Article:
Photo: Paula Court
Playwright and director Young Jean Lee claims that she starts every new project by asking herself, “what’s the last play in the world I’d ever want to write?”, and then writing it. While studying for her MFA and dreaming of life as a “cool Downtown playwright,” the worst thing Lee could imagine was an historical play about the English Romantic poets (The Appeal). Later, she wrote about her home town (Pullman, WA), Korean-American identity politics (Songs of the Dragons Flying to Heaven) and an earnest evangelical religious service (Church). Of course, none of these were really the last plays in the world Lee would ever want to write, but the story stuck.
Lee’s latest is The Shipment, in production at The Kitchen until January 24. A two-act about black identity politics, The Shipment opens with a minstrel show, or, as Lee would no doubt call it, a “deconstructed” minstrel show. This isn’t the last thing in the world that she’d ever want to write either.
The minstrel show consists of a “Richard Pryor-like” stand-up routine followed by some “Dave Chappelle-like” skits, with a little song and dance thrown in. The stand-up is meant to be extremely funny and uncomfortably aggressive; coming four decades after Pryor, it’s neither. An aesthetic principle (of admittedly limited application) to keep in mind: if you’re going to include a stand-up routine in a work of art, it had better be a remarkable stand-up routine. (Don DeLillo set the literary gold standard in Underworld with the routines he imagines Lenny Bruce performing during the Cuban Missile Crisis.) This one is forgettably mediocre.
With the skits, Lee is back to the ”clichéd” identity-politics territory of Songs of the Dragons. We put “clichéd” in scare quotes because the entire scene (as with the entirety of Songs) is in scare quotes: the characters practice rapping and dribbling; sell drugs; and die in drive-by shootings ― all while saying things like “Christianity is the white man’s filth religion!” However, they’re wearing tuxedos. And the lines ― declarative sentences all ― are delivered in an exaggerated monotone. “I know these are clichés!” Lee is announcing. We know it too, but that shared knowledge doesn’t transform her clichés into original writing any more than being on the inside of a bad inside joke makes it funny.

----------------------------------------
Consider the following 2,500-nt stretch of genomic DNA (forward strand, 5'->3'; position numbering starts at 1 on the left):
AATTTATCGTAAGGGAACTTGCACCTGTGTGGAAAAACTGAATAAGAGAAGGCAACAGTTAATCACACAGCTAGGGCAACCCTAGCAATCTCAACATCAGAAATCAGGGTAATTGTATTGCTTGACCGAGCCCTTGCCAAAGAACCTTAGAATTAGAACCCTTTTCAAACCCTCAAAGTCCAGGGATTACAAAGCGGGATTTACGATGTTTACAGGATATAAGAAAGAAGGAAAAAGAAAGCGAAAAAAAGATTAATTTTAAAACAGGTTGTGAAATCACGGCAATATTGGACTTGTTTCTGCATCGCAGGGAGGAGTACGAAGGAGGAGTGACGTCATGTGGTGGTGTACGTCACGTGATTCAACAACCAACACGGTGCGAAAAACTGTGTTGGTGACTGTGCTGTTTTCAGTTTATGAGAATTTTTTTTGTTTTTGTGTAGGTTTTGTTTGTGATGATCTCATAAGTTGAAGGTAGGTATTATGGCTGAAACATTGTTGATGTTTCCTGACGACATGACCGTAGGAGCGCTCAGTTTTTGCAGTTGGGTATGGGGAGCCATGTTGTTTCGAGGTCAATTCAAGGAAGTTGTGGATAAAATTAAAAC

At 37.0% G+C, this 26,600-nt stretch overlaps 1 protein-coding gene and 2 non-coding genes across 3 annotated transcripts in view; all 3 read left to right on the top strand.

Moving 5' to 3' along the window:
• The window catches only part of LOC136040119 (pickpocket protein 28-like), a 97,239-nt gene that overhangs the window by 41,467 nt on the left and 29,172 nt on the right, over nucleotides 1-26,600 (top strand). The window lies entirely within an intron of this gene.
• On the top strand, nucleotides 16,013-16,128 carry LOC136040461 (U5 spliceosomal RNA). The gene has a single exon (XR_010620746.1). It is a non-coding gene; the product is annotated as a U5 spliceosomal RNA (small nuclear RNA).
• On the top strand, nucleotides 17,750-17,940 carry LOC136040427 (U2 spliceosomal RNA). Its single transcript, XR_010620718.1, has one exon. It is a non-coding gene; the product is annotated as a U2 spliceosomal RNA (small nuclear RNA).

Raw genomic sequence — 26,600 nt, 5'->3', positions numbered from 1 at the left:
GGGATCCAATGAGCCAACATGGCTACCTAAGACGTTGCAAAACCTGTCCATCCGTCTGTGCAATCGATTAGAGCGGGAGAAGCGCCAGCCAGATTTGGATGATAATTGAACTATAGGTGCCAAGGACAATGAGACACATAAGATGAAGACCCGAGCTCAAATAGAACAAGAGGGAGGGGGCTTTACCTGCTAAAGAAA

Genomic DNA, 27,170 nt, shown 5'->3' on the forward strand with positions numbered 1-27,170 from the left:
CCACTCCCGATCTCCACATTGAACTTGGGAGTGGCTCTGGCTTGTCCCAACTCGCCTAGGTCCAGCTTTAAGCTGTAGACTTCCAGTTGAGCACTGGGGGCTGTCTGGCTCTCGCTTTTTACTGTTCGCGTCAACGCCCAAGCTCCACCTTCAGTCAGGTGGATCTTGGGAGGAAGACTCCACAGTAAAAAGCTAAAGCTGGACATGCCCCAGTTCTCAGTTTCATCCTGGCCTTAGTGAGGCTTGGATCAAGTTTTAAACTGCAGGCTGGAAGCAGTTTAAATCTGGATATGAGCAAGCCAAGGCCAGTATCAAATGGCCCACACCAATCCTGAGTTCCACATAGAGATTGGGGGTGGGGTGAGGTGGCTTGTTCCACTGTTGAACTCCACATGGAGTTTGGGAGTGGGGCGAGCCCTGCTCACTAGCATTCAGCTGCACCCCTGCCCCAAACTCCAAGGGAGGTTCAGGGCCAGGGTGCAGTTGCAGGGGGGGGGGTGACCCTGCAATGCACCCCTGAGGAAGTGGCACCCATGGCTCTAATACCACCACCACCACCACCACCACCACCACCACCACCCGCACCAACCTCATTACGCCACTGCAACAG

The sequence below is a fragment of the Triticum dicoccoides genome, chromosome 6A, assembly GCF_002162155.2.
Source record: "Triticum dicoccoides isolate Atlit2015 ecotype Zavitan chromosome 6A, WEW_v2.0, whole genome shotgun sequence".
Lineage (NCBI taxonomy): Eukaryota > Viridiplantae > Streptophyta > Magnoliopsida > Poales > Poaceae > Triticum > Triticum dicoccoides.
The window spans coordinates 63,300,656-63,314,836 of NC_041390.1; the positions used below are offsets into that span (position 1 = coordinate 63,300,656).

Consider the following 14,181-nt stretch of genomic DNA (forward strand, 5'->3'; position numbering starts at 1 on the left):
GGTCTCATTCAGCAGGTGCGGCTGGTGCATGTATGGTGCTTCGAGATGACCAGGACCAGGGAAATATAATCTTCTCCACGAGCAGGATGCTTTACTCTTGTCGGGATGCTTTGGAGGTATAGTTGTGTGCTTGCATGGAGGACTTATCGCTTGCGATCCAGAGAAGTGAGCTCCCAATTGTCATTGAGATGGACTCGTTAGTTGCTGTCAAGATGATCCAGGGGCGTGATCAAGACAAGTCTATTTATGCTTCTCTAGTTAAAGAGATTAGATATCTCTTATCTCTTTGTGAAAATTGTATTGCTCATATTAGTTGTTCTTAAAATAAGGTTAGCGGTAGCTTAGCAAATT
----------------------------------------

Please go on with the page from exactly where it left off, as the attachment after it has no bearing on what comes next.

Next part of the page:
The “minstrel show” ends, and the second act provides (as Lee says in the director’s notes) “relief” to a complacent white audience. The script calls for a “TRANSITION TO NATURALISTIC SET,” a tasteful apartment is brought onstage, and a small mid-evening get-together among young professionals is enacted. Mikeah Earnest Jennings (our favorite of the evening) plays Omar, an Asberger’s sufferer currently obsessing over a bizarre set of food restrictions. Douglas Scott Streater plays Thomas, a resentful wage-slave turning thirty and consumed with many of the typically “white” complaints ― ”I don’t know what I’m doing with my life!” “I didn’t get anything done today!” ― mocked in the stand-up routine. Most of the characters are believable and well-performed, but the action feels overly compressed: The Shipment’s second act could have been a full-length play about the “funny games” Thomas plays on his guests, but it was truncated to make room for that superfluous minstrel show.
A “well constructed” play about an awkward yuppie birthday party: this is the last thing in the world that Young Jean Lee ever wanted to write. It’s also significantly better than The Shipment’s first act, Church, or Songs of the Dragons Flying to Heaven. There may be something to her method after all.
*** Our friends over at Flavorpill spend all of their time seeking out great things for you to do, so they’d be disappointed with us if we spent all of our time telling you what not to do. Fair enough: from now on, we’ll try to suggest an alternative activity at the end of every negative theater review. This one’s easy: read those Lenny Bruce routines in Underworld, pages 504-9, 544-8, 580-6, 590-5, and 623-33, of the paperback. Most people give up a few hundred pages before that, so there are always plenty of cheap copies at The Strand.